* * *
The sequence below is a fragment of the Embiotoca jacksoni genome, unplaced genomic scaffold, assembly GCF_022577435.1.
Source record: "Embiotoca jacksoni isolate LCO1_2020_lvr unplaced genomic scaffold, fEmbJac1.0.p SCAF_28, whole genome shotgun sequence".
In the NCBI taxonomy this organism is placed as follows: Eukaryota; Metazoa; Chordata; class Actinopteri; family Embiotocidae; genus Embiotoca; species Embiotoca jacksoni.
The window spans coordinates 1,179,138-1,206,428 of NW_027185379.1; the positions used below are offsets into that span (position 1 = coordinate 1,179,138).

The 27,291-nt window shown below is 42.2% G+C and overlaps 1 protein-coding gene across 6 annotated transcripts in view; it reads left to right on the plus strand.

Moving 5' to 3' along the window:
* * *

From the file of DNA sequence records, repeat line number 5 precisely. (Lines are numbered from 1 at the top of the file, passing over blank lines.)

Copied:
The 27,291-nt window shown below is 42.2% G+C and overlaps 1 protein-coding gene across 6 annotated transcripts in view; it reads left to right on the plus strand.